The writers of Western Canada are inspired by the natural landscape around them: mountains, prairies, oceans, and forests, to name some of our most celebrated geographical landmarks. Being so surrounded by nature allows for nature itself to become a living, breathing character all its own – one that informs the richness of the people that inhabit its spaces both fictional and otherwise.
With picturesque cities such as Banff, Alberta, and Victoria, BC, at their doorstep, Canadian authors can’t help but be overcome with a sense of adventure. Canada’s literary voice is therefore filled with a wonder, curiosity, and playfulness that comes from writers with a desire to explore – whether through hiking, canoeing, mountaineering, or even trekking through urban landscapes – in their blood. With that sense of wanderlust comes optimism, and Canadian writers have a talent for finding the good in even the most dire situations. Their stories are often bittersweet and full of warmth, inviting hope, no matter the subject matter.
The sheer vastness of Canada’s natural features gives its writers a sense of belonging to something much bigger. That infinite stretch of ocean, that spread of hundreds of indigenous pines, that expanse of mountains, can remind anyone of being a small part within the grand scheme of things. Though each individual contributes to a collective Canadian voice, they each have their own stories to tell that set them apart. Something so small still finds ways to make its mark.
The collective Canadian voice helps to shape Canadian identity, and is further bolstered by the diversity brought by different cultures that come to Canada from far and wide. Wherever their origins, Canadians have a strong pride of place based in where they’ve been, and where they’re going. Their stories are deeply rooted in their history, always aware of how it’s shaped their present. Not only are Canadian writers proud of their collective past, they are protective and critical of it too, particularly when it comes to the country’s colonial past, treatment of Indigenous peoples, and the ongoing journey of healing and Reconciliation. Both Indigenous writers, who have been here from the beginning, and newcomers from all corners of the world have defined the Canadian collective conscience and built up its literary traditions to what they are today.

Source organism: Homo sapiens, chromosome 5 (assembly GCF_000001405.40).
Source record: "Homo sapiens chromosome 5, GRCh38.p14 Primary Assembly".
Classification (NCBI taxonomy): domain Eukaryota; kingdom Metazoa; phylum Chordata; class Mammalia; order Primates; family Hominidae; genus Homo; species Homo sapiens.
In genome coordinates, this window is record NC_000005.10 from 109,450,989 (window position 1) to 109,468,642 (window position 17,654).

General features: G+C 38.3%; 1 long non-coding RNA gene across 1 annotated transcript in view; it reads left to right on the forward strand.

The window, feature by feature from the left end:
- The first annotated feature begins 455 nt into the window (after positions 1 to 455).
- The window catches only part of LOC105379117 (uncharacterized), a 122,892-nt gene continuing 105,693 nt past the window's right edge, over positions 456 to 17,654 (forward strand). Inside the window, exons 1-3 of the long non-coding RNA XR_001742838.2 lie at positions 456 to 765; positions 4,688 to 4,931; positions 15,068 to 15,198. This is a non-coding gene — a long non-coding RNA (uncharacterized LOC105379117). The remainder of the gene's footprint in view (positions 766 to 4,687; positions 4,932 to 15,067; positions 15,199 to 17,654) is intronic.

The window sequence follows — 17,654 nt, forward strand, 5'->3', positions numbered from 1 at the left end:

Independent Canadian publishers love what they do because it allows them to bring these voices to the forefront. With large multinational publishers dominating the international publishing industry, many Canadian writers rely on the expertise and tenacity of independent publishers to help them stand out from the crowd. Canadian-owned publishers have the power to leave a legacy, knowing that these stories will one day outlive us all. The Frankfurt Book Fair gives these publishers an opportunity to share that Canadian legacy with the rest of the world, whether in literary fiction, poetry, speculative fiction, or non-fiction and history.
The BPAA and ABPBC hope you are inspired by these titles and support the Canadian publishers in their endeavour to expand their reach beyond North American borders.